Married with a son and a daughter, Lim recommends any NPR listeners travelling to Shanghai stop by a branch of her husband's Yunnan restaurant, Southern Barbarian, where they can snack on deep fried bumblebees, a specialty from that part of southwest China. In Beijing, her husband owns and runs what she calls "the first and best fish and chip shop in China", Fish Nation.

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3:39pm

Fri December 16, 2011
Asia

Chinese Property Dispute Becomes A Bitter Showdown

Originally published on Sat December 17, 2011 12:10 am

Family members burn funeral offerings for Xue Jinbo on Friday. Xue, 42, was involved in a property dispute that turned into a major confrontation with authorities in the southern Chinese village of Wukan. He died in police custody.
Louisa Lim NPR

What began as a property dispute in the southern Chinese village of Wukan has escalated into an open revolt for the past six days. It's one of the most serious episodes of unrest that the Chinese Communist Party has faced in recent years. The protests were suspended for a while Friday so villagers could mourn the man whose death led villagers to chase police and government officials out of town. The police have sealed off the area, but NPR's Louisa Lim managed to get into Wukan.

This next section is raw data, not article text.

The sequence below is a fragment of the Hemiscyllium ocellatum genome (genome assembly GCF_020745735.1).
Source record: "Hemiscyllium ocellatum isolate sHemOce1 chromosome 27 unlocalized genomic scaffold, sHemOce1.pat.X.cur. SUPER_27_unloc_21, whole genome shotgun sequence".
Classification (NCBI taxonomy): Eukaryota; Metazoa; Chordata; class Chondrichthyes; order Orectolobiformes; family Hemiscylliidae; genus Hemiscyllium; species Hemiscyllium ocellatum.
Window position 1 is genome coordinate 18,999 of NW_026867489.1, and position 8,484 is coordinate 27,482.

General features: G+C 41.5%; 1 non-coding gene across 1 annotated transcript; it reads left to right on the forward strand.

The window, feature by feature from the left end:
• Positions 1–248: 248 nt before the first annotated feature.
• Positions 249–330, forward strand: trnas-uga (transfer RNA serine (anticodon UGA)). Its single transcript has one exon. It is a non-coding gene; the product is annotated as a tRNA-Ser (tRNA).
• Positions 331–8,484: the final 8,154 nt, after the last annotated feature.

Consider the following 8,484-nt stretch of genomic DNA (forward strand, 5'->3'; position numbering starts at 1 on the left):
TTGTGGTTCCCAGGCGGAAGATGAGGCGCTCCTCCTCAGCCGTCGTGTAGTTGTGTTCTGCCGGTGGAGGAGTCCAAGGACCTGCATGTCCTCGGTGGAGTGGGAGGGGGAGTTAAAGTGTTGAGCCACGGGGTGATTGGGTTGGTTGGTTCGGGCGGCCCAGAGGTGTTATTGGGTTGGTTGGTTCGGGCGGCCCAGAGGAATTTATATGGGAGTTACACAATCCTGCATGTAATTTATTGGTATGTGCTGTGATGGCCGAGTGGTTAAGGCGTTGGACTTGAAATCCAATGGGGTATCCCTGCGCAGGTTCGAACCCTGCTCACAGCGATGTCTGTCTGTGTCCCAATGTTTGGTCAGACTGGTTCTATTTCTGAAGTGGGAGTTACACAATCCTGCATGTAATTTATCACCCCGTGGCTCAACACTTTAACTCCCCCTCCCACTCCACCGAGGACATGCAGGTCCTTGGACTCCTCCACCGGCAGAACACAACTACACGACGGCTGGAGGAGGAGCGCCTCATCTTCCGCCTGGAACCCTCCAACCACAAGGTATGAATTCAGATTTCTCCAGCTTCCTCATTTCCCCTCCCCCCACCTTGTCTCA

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12:01am

Wed December 14, 2011
Asia

And You Thought The Tiger Mother Was Tough

Wolf Dad XiaoBaiyou at home, where he drew up more than a thousand rules for his kids. Any transgression earned the kids a beating with a feather duster, either on the legs or on the palm of the hand.
Louisa Lim NPR

Tiger Mother Amy Chua, the super-strict Chinese-American disciplinarian, became an overnight sensation in the U.S. this year when she wrote about her tough parenting style. But she looks like a pussy cat next to her mainland Chinese equivalent, "Wolf Dad" Xiao Baiyou.

Xiao is the latest media sensation in China — a father who not just beat his son and three daughters, but boasts about how he did it.

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5:04am

Wed December 7, 2011
Asia

Clean Air A 'Luxury' In Beijing's Pollution Zone

Originally published on Wed December 7, 2011 8:37 pm

Chinese walk to work midday as heavy smog hangs over downtown Beijing.
Stephen Shaver UPI /Landov

On the way to school, my kids and I play a guessing game: How polluted is the air today? We use an app linked to the air pollution monitor at the U.S. Embassy in Beijing, and we try to guess the day's exact level on the Air Quality Index, and whether the air is dangerous.

These days, chances are that it could well be. For more than half of the past 60 days, the air pollution has hit levels hazardous to human health. Experts estimate long-term exposure to such pollution could reduce life expectancy by as much as five years. But I don't tell the kids that.

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2:52pm

Thu December 1, 2011
Asia

In South Korea, Old Law Leads To New Crackdown

Originally published on Thu December 1, 2011 8:24 pm